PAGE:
Review | When AI goes wrong who’s to blame, Singapore law professor asks; do we legally treat algorithms and machines as we once did mercenaries and miscreant animals?
- Simon Chesterman, a law professor in Singapore, asks some sobering questions about legal responsibility for the decisions of AI machines and algorithms
- Like mercenary troops, algorithms that decide on your guilt or innocence, or right to entitlements, lack moral intuition, he notes. So are we still in control?
We, the Robots? Regulating Artificial Intelligence and the Limits of the Law by Simon Chesterman, pub. Cambridge University Press
Chesterman, dean and professor of law at the National University of Singapore, brings a sober but readable approach to a subject otherwise much given to speculation and fearmongering. He enlivens his work with stories from the real world: accidents involving self-driving cars; stock market collapses caused by automated trading; biases in the opaque proprietary software used to assess the likelihood an individual will default on a loan or repeat a criminal offence.
Existing laws and regulations, whose design was predicated on the direct involvement of humans, are already struggling to cope with problems arising merely from the speed of transaction made possible by ever-faster processors and computer-to-computer communications. Examples include the “flash crash” of 2018, in which US stock markets took a tumble driven by overenthusiastic algorithmic trading systems doing thousands of deals with each other in a matter of seconds.
When an autonomous vehicle hits a pedestrian, who is to be held responsible? Is it the human supervisor who should have overridden the system in time? The system’s designer? The vehicle’s owner?
At what point does it become possible to view the system itself as some sort of responsible legal entity? For the AI, punishment now simply takes the form of treating the error as data used to make improvements.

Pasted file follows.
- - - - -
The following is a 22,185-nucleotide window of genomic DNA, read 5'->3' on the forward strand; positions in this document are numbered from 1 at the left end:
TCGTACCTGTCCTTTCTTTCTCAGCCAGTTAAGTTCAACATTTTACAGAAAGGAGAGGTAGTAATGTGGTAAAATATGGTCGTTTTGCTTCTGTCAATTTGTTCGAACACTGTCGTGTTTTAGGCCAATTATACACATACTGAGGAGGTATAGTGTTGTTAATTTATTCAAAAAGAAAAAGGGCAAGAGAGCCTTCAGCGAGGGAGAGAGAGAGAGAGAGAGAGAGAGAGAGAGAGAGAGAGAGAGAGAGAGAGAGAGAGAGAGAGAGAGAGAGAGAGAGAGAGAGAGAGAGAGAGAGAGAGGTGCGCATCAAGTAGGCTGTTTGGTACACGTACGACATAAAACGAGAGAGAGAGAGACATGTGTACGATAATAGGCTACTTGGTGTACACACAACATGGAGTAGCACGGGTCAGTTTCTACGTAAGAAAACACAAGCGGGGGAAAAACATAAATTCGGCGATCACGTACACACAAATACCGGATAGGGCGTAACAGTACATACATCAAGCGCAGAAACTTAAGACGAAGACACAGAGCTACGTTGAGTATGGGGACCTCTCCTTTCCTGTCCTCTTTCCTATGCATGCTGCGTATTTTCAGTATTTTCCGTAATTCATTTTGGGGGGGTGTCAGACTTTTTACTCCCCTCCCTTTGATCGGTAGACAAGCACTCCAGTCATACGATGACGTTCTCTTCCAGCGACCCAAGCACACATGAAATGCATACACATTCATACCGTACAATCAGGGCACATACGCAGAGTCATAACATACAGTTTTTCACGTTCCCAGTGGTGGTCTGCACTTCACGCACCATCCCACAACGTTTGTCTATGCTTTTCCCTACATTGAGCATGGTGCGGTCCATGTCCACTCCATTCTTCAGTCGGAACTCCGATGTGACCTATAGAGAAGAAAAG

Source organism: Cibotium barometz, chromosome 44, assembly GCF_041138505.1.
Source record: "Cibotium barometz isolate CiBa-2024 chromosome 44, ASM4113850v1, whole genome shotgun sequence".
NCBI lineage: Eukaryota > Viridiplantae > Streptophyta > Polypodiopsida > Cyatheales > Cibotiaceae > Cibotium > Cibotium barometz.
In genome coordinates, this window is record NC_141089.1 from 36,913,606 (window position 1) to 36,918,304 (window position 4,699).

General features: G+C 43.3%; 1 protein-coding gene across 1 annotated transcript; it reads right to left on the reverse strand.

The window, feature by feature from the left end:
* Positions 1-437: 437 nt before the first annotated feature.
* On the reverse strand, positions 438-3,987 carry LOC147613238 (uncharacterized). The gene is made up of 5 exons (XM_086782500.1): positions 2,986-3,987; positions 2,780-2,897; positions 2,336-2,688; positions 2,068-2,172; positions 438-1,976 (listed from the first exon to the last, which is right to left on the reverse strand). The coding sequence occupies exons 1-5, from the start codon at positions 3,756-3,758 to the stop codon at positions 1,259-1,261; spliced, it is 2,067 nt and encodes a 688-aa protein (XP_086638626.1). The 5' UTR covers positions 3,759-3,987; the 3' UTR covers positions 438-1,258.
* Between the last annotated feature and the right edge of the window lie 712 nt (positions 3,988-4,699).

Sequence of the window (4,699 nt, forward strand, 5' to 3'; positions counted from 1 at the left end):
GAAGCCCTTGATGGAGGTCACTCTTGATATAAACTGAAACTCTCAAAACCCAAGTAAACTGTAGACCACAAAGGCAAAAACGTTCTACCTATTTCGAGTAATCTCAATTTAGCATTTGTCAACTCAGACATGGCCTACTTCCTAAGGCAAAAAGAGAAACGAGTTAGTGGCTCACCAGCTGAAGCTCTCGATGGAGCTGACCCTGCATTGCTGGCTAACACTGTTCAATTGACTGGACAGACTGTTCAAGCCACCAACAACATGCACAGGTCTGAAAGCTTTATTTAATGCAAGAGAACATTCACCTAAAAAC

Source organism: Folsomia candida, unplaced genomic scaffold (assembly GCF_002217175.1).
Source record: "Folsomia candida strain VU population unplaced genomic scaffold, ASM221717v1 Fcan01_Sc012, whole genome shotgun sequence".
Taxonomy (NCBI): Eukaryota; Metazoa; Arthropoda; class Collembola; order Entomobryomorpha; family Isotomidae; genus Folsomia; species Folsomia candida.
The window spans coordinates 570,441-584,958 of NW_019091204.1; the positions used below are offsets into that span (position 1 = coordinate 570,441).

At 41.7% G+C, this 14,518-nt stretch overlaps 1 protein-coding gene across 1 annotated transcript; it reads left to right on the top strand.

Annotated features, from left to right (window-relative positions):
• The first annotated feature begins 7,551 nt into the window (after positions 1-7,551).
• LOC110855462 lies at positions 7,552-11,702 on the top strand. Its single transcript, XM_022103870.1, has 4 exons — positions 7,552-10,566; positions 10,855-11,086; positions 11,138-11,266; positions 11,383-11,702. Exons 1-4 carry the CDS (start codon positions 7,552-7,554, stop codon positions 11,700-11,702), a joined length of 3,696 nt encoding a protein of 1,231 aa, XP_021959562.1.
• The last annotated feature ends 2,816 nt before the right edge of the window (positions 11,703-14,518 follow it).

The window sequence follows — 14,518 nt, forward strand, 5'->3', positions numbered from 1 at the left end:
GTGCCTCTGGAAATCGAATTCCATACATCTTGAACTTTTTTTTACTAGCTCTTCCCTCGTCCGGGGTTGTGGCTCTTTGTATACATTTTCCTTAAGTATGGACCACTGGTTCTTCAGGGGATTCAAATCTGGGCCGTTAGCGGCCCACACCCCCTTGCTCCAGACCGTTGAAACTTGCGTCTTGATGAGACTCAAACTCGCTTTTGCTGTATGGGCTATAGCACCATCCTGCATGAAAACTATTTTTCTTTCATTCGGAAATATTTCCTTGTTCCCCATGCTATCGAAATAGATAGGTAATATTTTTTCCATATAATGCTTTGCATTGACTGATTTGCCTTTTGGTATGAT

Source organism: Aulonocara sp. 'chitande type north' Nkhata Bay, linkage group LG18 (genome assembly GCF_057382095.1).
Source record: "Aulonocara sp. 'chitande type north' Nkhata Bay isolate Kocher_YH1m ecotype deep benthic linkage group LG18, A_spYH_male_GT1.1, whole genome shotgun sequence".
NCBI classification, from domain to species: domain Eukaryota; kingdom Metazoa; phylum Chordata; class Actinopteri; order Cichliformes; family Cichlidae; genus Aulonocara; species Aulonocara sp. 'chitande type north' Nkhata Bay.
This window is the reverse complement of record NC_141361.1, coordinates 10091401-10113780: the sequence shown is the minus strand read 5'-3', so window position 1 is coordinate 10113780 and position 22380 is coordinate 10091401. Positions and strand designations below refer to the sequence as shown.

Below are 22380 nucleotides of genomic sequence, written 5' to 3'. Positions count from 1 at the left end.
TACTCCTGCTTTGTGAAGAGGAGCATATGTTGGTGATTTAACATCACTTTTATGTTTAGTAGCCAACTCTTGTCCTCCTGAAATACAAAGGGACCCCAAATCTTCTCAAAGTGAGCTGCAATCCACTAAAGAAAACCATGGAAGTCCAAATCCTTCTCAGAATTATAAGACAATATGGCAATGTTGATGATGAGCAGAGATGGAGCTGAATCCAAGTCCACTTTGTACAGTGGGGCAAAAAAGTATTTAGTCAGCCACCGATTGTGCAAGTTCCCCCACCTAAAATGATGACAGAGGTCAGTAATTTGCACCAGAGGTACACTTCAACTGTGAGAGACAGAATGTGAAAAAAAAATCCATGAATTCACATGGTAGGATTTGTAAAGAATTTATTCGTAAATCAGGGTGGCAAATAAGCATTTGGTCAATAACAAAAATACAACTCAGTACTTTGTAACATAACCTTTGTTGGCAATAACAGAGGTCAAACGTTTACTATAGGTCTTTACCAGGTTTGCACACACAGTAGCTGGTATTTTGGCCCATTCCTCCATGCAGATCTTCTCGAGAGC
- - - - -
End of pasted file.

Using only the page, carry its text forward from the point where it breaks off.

Even here historic debate may provide some solutions, as questions of control and responsibility have been asked for centuries concerning equally autonomous mercenaries, such as those hired for use in African civil wars or the Swiss private regiment that has protected successive popes since the early 1500s.
As Chesterman points out, reliance on mercenaries came to be seen as “not only inefficient but suspect: a country whose men did not fight for it lacked patriots; those individuals who fought for reasons other than love of country lacked morals.”
What love of country do fighting machines have? What moral intuition can be found in systems now beginning to make decisions on who should receive government benefits? What legal fairness is there in algorithms whose secretive nature means their reasoning cannot be analysed and challenged?
“Some functions,” Chesterman suggests, “are ‘inherently governmental’ and cannot be conferred to contractors, machines, or anyone else.”
In discussing attempts to hold AI to account, he again shows that not everything is new about the legal problems that face us, drawing parallels with medieval trials of animals that had caused harm to human beings. He discusses whether existing laws might be adapted to hold programmers or remote operators responsible for negative outcomes from the use of AI, but wonders whether such systems will eventually become so autonomous that responsibility must be reconsidered. Perhaps AI will eventually have to be involved in regulating AI.
And he does conclude by looking into the future, and particularly the application of AI to legal matters, although AI judges are already being tested in mainland China. What chance of the sort of transparency required for fairness there?
“The emergence of fast, autonomous, and opaque AI systems forces us to question the assumption of our own centrality,” says Chesterman. He concludes that it’s not yet time for us to relinquish our overall control. But that such a serious commentator even considers this matter may alarm some readers more than hysteria about a potential AI takeover.